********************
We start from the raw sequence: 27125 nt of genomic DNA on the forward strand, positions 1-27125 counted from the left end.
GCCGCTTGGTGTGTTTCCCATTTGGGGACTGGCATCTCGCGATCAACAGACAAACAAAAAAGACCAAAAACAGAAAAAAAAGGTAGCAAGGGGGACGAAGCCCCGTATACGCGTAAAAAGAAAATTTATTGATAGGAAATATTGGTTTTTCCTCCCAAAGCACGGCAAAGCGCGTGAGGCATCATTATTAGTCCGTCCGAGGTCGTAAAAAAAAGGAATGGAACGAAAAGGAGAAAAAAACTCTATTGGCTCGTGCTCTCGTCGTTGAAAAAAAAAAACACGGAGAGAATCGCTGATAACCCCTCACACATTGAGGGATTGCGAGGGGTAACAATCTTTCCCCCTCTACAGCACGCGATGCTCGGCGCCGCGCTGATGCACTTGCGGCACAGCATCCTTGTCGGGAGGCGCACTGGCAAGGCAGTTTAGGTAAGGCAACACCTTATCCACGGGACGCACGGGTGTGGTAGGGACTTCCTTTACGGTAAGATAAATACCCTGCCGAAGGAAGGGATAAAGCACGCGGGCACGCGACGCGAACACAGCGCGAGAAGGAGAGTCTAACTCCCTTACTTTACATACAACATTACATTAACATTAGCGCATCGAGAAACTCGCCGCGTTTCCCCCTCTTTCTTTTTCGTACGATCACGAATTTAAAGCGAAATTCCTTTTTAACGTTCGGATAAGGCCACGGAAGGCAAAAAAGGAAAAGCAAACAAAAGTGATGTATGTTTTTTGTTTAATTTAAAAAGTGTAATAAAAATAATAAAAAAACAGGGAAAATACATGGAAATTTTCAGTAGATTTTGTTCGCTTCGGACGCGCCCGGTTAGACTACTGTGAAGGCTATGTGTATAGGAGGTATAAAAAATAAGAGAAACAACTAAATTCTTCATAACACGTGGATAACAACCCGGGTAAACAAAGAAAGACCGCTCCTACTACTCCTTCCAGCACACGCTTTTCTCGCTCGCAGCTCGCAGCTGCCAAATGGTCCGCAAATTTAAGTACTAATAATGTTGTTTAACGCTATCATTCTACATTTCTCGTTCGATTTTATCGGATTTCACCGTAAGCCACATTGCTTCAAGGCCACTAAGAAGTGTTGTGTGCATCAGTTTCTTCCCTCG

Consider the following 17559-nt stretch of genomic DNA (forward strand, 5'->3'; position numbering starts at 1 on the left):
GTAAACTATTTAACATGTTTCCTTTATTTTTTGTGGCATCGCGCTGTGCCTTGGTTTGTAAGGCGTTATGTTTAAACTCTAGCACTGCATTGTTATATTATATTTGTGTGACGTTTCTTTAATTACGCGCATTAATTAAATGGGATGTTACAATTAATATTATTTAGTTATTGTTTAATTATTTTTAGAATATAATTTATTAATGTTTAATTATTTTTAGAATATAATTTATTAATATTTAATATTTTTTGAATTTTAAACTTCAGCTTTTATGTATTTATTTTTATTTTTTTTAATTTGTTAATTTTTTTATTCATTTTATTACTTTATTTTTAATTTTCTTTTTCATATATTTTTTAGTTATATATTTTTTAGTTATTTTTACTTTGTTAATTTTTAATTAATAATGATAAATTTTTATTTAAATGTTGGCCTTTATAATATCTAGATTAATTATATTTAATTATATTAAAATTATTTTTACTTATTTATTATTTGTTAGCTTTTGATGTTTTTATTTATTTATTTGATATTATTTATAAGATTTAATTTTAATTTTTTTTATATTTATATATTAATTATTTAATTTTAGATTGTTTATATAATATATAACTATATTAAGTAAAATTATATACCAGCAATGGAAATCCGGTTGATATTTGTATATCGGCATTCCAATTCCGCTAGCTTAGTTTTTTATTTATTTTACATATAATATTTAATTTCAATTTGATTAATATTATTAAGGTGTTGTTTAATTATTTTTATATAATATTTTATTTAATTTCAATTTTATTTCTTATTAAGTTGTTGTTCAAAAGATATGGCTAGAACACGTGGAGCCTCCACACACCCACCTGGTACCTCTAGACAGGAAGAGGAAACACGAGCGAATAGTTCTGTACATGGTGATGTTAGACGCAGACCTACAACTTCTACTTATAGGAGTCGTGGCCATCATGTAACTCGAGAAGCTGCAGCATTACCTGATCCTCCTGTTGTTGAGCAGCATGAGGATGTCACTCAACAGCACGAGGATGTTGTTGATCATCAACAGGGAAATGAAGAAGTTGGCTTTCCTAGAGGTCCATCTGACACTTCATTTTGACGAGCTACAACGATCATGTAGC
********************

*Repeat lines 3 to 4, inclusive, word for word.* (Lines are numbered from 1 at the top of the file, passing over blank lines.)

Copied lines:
Consider the following 17559-nt stretch of genomic DNA (forward strand, 5'->3'; position numbering starts at 1 on the left):
GTAAACTATTTAACATGTTTCCTTTATTTTTTGTGGCATCGCGCTGTGCCTTGGTTTGTAAGGCGTTATGTTTAAACTCTAGCACTGCATTGTTATATTATATTTGTGTGACGTTTCTTTAATTACGCGCATTAATTAAATGGGATGTTACAATTAATATTATTTAGTTATTGTTTAATTATTTTTAGAATATAATTTATTAATGTTTAATTATTTTTAGAATATAATTTATTAATATTTAATATTTTTTGAATTTTAAACTTCAGCTTTTATGTATTTATTTTTATTTTTTTTAATTTGTTAATTTTTTTATTCATTTTATTACTTTATTTTTAATTTTCTTTTTCATATATTTTTTAGTTATATATTTTTTAGTTATTTTTACTTTGTTAATTTTTAATTAATAATGATAAATTTTTATTTAAATGTTGGCCTTTATAATATCTAGATTAATTATATTTAATTATATTAAAATTATTTTTACTTATTTATTATTTGTTAGCTTTTGATGTTTTTATTTATTTATTTGATATTATTTATAAGATTTAATTTTAATTTTTTTTATATTTATATATTAATTATTTAATTTTAGATTGTTTATATAATATATAACTATATTAAGTAAAATTATATACCAGCAATGGAAATCCGGTTGATATTTGTATATCGGCATTCCAATTCCGCTAGCTTAGTTTTTTATTTATTTTACATATAATATTTAATTTCAATTTGATTAATATTATTAAGGTGTTGTTTAATTATTTTTATATAATATTTTATTTAATTTCAATTTTATTTCTTATTAAGTTGTTGTTCAAAAGATATGGCTAGAACACGTGGAGCCTCCACACACCCACCTGGTACCTCTAGACAGGAAGAGGAAACACGAGCGAATAGTTCTGTACATGGTGATGTTAGACGCAGACCTACAACTTCTACTTATAGGAGTCGTGGCCATCATGTAACTCGAGAAGCTGCAGCATTACCTGATCCTCCTGTTGTTGAGCAGCATGAGGATGTCACTCAACAGCACGAGGATGTTGTTGATCATCAACAGGGAAATGAAGAAGTTGGCTTTCCTAGAGGTCCATCTGACACTTCATTTTGACGAGCTACAACGATCATGTAGC